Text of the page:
Lines from “The Queen’s Gambit” are still being felt in the UVA Chess Club

As an avid chess player, the hit Netflix show “The Queen’s Gambit” struck a chord with University of Virginia freshman Vivian Cao-Dao. But the scenes that really hit home came early in the miniseries, when lead character Beth Harmon was traveling on weekends with her mother to play tournaments.

Growing up in Centerville, Cao-Dao experienced something similar when her parents took her and her older brothers to tournaments around the world.

One of Cao-Dao’s highlights was winning her section of an all-girls tournament in Chicago. Another came in sixth when she took part in an event in Dubai.

“Beth’s mom’s support and enthusiasm when they started traveling to tournaments was the same energy my parents had,” Cao-Dao said. “Whenever we had to travel to a new state or country for a tournament, my parents loved the opportunity.”

Cao-Dao started at UVA in the fall and soon joined the UVA Chess Club.

Shortly after, the craze for “The Queen’s Gambit” swept the world.

The seven-episode show ranked No. 1 in 63 countries and, with more than 62 million viewers, it is Netflix’s most-watched scripted miniseries.

In the aftermath, UVA Chess Club President Kyle Goldrick said he was inundated with students interested in joining the club.

“I think the popularity of the show, along with the availability of chess on the Internet, has allowed many people to be introduced to the game in a much smoother way than in the past when chess was not not as trendy as it used to be right now,” said Goldrick, a sophomore from Jamison, Pennsylvania.

Added Goldrick: “Last semester, I guess the UVA Chess Club is about 90% male, but in the last few months since the show came out, there’s been an influx of female students. eager to join the club.”

Since the show’s release, Cao-Dao said that several people have asked her how to learn to play.

“It’s exciting to see the game finally get the hype it deserves!” said Cao-Dao.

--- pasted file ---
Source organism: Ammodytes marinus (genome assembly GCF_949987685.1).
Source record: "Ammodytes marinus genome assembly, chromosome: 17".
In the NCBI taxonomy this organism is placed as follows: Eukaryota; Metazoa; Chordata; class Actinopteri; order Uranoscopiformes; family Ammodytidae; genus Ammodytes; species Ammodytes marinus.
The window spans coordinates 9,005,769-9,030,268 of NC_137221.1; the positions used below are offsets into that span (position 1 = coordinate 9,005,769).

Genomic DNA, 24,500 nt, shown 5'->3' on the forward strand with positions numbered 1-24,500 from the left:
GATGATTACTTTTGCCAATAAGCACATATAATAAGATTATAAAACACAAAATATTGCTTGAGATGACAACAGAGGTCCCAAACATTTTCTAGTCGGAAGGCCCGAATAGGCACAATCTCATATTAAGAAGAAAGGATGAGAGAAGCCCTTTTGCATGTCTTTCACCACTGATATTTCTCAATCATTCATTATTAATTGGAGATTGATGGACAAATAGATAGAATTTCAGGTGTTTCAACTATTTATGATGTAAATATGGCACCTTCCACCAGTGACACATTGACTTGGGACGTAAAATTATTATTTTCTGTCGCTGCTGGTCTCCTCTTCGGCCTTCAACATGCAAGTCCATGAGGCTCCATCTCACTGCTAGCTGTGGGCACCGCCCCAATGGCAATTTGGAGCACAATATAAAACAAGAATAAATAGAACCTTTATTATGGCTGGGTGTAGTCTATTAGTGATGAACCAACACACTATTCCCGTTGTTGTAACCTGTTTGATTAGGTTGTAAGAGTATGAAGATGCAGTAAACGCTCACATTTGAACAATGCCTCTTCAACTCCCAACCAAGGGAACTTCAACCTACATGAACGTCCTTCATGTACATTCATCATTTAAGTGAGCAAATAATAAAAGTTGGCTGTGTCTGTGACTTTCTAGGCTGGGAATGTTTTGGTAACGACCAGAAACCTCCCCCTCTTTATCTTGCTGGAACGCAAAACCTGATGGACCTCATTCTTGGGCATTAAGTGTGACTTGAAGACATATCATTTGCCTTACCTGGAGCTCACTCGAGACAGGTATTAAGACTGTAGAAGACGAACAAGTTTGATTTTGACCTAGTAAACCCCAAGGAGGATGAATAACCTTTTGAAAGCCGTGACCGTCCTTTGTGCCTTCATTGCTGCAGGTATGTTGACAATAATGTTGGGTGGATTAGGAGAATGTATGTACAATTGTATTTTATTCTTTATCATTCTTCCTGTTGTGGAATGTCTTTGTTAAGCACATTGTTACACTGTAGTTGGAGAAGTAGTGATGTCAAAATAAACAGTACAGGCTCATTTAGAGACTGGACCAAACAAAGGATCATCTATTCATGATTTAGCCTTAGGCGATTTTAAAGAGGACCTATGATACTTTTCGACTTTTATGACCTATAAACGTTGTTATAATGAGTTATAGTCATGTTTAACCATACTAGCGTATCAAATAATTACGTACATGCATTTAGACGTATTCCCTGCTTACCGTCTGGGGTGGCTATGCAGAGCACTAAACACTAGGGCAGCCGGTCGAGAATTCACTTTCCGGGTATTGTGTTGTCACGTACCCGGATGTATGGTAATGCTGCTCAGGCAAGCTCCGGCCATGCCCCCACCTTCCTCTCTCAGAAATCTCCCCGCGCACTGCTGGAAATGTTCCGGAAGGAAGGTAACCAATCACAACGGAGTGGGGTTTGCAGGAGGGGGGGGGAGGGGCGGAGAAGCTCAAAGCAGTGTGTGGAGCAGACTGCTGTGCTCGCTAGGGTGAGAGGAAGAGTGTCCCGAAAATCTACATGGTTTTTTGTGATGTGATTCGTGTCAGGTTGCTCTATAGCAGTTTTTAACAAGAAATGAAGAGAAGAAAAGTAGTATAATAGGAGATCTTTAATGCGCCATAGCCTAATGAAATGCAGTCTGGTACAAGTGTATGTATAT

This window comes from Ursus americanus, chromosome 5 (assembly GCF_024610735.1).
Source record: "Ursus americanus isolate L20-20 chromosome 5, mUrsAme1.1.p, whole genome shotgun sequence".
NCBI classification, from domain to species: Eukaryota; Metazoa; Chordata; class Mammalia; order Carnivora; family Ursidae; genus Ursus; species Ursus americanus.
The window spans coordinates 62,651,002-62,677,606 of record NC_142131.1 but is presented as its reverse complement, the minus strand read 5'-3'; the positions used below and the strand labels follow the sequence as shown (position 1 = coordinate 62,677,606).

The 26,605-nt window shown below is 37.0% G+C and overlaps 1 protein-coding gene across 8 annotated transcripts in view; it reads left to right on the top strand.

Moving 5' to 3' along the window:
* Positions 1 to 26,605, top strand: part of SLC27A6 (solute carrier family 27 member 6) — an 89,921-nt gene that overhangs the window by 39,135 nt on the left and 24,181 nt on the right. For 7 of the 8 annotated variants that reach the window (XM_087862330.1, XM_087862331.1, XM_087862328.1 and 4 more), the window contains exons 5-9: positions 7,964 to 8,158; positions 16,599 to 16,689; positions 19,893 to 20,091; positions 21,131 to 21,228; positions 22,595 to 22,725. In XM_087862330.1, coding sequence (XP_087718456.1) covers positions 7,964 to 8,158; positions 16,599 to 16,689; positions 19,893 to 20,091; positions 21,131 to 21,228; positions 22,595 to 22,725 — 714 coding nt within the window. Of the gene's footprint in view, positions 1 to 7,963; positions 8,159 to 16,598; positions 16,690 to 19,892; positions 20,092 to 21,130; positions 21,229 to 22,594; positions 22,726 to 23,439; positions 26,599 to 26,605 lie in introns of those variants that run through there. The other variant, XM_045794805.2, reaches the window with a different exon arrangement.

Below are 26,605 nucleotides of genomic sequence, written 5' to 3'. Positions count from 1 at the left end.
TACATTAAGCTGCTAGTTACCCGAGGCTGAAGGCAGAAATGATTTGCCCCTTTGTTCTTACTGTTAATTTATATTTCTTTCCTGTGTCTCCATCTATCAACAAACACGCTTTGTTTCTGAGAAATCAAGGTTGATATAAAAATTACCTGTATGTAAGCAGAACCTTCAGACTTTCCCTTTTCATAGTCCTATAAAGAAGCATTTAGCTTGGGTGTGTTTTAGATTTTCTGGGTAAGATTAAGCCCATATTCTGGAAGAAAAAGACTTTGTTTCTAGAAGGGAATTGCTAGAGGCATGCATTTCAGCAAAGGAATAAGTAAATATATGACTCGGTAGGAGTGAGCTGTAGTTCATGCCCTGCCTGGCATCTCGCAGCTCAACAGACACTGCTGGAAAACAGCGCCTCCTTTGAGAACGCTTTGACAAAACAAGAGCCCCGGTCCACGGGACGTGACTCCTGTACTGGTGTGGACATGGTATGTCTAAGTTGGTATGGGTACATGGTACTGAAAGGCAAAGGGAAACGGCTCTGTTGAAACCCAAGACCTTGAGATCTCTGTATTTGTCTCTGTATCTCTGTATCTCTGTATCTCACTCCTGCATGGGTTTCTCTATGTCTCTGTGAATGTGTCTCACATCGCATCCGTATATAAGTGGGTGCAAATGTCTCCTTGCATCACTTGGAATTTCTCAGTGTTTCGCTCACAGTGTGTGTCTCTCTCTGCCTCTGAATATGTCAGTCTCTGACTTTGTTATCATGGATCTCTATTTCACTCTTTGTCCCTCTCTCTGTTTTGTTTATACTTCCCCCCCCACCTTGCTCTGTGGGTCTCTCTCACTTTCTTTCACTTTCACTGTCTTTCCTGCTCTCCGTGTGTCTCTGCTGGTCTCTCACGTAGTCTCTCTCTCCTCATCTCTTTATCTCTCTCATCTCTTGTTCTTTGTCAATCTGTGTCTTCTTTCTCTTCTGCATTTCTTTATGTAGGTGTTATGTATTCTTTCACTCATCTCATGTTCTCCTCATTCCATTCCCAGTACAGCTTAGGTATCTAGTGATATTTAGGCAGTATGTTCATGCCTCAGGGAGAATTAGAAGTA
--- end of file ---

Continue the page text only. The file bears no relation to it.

UVA Today caught up with Goldrick and Cao-Dao to learn more about their personal chess experiences, how the Chess Club has been affected by the pandemic, and what they really think about ‘The Queen’s Gambit’.

Q. How did you come to chess? How old were you then and what do you like so much about it?

Goldrick: I was introduced to chess in kindergarten by a teacher in my elementary school’s after-school program. I appreciate the exponential of the game. I have been playing regularly for over 10 years and it is rare that two games are alike.

Cao-Dao: My whole family plays chess and my father and older brothers taught me when I was 7 or 8 years old. At first I was only interested because my brothers were better than me and it was fun to play with them. Now I play because I have the opportunity to travel and meet players from all over the world. I have met some of my close friends through chess and the community is very supportive.

Q. As a chess player, are there any specific scenes or episodes of “The Queen’s Gambit” that you really like or resonate with?

Cao-Dao: When Beth loses at her first US Open or against the Russian player, you can feel her frustration as the game progressed and the experience resonated with me. Everything from his body language to his defeated look at the board, the feeling is universal among all chess players. Even though I’ve never played games with such high stakes, once you start losing it’s easy for the rest of the game to go downhill.

On a more positive note, [I liked] the support and enthusiasm of Beth’s mother when they started traveling to tournaments.

Goldrick: I really enjoyed the scenes from the first tournament that Beth plays in a school gymnasium, because it’s a scene that’s very familiar to me given that many school chess tournaments and medium-sized tournaments still take place today in similar atmospheres such as schools and churches.

I also liked the depiction of the scene after Beth’s adjournment in Russia when she’s talking on the phone with the players in the United States, because it’s something very representative of the period in which they were playing, and postponement is not something that is no longer used at the highest levels of chess.

Q. Do you think the show is an accurate representation of how the game is played, or were there a lot of liberties taken in Hollywood? Were there any parts of the show where you thought, “This would never happen!”